Microbial invasions in terrestrial ecosystems

Madhav P. Thakur*, Wim H. van der Putten, Marleen M.P. Cobben, Mark van Kleunen, Stefan Geisen

*Corresponding author for this work

Research output: Contribution to journalArticleAcademicpeer-review

51 Citations (Scopus)


Human travel and global trade have tremendously increased the spread of invasive microorganisms in new regions. Experimental and observational studies in terrestrial ecosystems are beginning to shed light on processes of microbial invasions, their ecological impacts and implications for ecosystem functioning. We provide examples of terrestrial invasive microorganisms, including bacteria, fungi, oomycetes and other protists, and viruses, and discuss the impacts of pathogenic and non-pathogenic invasive microorganisms at levels ranging from host species to ecosystems. This Review highlights that despite the recent progress in microbial invasion research, we are only beginning to understand how alien microorganisms interact with native microorganisms, and the implications of those interactions. Finally, we propose three research themes — microbial interactions, impacts and climate change — to make microbial invasion research a truly integrative discipline.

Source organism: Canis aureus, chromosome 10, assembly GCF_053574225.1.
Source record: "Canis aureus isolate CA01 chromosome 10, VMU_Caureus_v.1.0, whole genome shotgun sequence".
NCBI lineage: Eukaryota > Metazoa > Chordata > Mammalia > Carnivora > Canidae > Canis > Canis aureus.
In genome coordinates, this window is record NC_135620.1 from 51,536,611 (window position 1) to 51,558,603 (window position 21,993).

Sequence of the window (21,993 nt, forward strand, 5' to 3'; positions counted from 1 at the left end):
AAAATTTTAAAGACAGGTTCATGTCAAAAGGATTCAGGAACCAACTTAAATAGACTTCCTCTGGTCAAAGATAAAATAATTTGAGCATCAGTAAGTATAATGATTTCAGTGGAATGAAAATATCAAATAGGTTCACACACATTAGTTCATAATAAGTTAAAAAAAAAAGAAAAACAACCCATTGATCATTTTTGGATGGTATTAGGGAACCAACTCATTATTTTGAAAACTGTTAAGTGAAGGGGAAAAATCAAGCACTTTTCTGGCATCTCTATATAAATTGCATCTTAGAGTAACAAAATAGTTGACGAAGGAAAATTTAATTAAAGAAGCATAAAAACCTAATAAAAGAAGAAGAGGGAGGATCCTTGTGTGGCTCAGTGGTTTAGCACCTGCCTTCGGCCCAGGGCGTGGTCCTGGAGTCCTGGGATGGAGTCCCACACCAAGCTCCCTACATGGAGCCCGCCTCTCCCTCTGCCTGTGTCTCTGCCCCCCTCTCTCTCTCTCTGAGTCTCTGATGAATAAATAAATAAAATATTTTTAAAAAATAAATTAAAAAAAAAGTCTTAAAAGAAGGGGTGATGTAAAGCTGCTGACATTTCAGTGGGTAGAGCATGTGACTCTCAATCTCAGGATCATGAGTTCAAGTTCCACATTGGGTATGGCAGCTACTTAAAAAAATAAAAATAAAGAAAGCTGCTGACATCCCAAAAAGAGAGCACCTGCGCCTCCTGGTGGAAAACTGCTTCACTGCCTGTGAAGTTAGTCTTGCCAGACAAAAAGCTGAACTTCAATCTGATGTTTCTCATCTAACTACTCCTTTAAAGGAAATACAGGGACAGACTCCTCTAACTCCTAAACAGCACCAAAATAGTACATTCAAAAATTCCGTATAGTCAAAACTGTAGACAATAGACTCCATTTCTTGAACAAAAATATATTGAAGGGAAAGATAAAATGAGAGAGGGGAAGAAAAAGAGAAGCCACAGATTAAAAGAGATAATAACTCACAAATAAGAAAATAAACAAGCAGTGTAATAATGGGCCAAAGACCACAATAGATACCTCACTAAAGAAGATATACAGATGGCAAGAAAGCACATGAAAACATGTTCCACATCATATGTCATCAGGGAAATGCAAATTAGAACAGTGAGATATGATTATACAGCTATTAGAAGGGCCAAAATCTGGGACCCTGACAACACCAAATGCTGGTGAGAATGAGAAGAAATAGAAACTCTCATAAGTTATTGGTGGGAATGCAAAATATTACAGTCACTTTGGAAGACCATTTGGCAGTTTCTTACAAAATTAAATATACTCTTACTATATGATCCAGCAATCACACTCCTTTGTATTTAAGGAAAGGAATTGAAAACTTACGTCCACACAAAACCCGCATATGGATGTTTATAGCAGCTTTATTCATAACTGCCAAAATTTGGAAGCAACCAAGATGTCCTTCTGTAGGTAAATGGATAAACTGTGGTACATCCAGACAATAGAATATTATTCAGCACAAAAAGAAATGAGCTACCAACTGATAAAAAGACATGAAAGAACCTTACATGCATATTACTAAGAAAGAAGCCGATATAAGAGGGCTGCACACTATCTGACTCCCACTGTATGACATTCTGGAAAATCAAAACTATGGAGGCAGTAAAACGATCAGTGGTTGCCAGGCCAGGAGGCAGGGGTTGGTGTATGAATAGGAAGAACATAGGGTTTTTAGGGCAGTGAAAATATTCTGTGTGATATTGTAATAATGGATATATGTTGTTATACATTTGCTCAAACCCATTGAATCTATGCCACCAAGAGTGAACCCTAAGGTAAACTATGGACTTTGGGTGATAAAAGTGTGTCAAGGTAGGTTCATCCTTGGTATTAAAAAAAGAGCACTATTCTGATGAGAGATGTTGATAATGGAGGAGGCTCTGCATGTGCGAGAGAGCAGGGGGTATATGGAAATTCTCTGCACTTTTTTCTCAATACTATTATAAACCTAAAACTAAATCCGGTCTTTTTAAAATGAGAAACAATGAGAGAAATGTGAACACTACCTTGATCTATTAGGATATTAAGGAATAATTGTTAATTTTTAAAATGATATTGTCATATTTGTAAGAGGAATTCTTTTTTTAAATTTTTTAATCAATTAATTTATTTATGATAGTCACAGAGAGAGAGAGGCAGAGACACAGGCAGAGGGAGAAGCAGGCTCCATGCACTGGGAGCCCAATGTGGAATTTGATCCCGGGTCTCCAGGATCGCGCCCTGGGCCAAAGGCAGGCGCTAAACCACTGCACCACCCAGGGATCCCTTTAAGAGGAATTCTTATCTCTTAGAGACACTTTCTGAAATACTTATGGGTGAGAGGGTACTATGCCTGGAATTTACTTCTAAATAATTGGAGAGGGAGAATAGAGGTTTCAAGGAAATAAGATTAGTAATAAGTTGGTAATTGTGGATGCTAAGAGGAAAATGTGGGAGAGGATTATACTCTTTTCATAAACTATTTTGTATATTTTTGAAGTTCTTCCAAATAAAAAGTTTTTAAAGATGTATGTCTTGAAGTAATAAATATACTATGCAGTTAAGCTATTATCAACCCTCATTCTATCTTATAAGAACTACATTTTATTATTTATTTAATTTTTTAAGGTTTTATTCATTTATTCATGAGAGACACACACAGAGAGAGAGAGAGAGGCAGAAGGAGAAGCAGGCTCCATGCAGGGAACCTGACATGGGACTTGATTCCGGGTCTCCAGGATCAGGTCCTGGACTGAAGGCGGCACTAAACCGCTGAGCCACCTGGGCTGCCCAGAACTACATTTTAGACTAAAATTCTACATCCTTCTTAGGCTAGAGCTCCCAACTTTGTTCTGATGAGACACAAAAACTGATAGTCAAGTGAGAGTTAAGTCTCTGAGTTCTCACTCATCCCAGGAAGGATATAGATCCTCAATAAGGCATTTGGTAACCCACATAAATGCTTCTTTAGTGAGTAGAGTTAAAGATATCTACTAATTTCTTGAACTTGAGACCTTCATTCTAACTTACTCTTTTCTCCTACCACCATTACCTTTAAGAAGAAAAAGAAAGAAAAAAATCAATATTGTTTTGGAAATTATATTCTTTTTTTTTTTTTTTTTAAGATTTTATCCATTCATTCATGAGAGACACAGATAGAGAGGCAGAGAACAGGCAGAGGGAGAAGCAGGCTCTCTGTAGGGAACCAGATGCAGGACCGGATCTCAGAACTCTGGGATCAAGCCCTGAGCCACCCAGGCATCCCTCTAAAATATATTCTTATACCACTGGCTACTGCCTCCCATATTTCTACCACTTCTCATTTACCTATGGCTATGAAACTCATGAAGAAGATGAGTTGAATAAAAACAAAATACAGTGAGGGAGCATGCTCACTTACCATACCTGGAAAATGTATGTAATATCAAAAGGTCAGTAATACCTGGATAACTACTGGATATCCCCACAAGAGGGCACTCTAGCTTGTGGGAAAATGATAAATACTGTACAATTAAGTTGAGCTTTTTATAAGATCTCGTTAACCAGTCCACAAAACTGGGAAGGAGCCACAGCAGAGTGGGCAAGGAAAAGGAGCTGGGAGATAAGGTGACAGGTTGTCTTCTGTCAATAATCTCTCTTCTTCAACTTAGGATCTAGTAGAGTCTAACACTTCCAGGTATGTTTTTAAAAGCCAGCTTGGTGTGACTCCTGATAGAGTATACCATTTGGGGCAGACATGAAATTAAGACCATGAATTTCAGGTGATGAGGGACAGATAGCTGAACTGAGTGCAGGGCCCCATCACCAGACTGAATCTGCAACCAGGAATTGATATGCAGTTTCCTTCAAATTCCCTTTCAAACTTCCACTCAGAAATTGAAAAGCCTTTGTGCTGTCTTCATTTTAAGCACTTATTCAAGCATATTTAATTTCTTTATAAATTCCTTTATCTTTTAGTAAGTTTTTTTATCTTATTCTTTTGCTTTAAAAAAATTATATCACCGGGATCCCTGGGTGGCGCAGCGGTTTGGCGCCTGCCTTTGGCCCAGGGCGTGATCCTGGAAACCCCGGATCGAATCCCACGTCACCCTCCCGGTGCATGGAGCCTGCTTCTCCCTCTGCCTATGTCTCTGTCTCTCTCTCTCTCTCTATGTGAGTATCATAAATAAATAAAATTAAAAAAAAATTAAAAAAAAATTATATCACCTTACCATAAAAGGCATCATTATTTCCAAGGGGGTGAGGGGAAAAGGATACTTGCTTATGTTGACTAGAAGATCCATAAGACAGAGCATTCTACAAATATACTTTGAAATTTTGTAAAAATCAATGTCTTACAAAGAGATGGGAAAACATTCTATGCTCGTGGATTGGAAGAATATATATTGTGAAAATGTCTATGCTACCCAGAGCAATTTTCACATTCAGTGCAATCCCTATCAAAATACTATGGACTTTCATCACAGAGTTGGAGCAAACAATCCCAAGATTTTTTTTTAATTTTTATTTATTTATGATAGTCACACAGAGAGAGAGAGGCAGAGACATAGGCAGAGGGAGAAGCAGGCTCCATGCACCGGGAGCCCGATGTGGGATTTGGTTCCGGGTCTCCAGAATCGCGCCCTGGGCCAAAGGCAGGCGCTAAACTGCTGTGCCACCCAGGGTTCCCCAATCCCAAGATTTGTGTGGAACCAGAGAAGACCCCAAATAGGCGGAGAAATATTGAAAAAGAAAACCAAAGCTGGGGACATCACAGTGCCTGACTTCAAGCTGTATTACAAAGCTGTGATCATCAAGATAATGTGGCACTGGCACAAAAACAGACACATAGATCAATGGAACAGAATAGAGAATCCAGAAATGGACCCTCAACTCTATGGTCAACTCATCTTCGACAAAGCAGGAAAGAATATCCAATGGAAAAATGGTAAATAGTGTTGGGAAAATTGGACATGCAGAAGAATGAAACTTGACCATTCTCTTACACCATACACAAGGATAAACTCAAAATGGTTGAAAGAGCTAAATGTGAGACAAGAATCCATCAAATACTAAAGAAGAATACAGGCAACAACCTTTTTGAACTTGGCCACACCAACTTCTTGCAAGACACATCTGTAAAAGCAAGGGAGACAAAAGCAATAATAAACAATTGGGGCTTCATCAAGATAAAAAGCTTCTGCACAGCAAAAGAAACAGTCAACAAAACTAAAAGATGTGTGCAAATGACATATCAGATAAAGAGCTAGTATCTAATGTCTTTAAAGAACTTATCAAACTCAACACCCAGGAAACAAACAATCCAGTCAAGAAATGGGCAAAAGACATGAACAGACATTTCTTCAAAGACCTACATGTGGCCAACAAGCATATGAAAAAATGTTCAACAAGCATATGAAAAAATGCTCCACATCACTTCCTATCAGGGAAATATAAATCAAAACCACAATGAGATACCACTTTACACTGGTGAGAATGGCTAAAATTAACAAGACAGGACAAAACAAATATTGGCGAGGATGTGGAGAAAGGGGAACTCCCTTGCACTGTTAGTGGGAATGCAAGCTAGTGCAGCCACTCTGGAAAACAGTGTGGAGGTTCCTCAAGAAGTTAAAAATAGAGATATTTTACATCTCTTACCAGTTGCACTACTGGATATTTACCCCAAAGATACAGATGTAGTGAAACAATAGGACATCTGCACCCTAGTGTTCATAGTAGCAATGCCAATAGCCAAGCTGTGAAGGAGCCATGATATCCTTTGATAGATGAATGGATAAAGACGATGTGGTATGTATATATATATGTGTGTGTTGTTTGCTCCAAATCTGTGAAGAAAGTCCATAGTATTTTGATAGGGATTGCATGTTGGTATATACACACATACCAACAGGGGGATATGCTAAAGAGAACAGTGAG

Original languageEnglish
Pages (from-to)621-631
JournalNature Reviews Microbiology
Publication statusPublished - 26 Jul 2019


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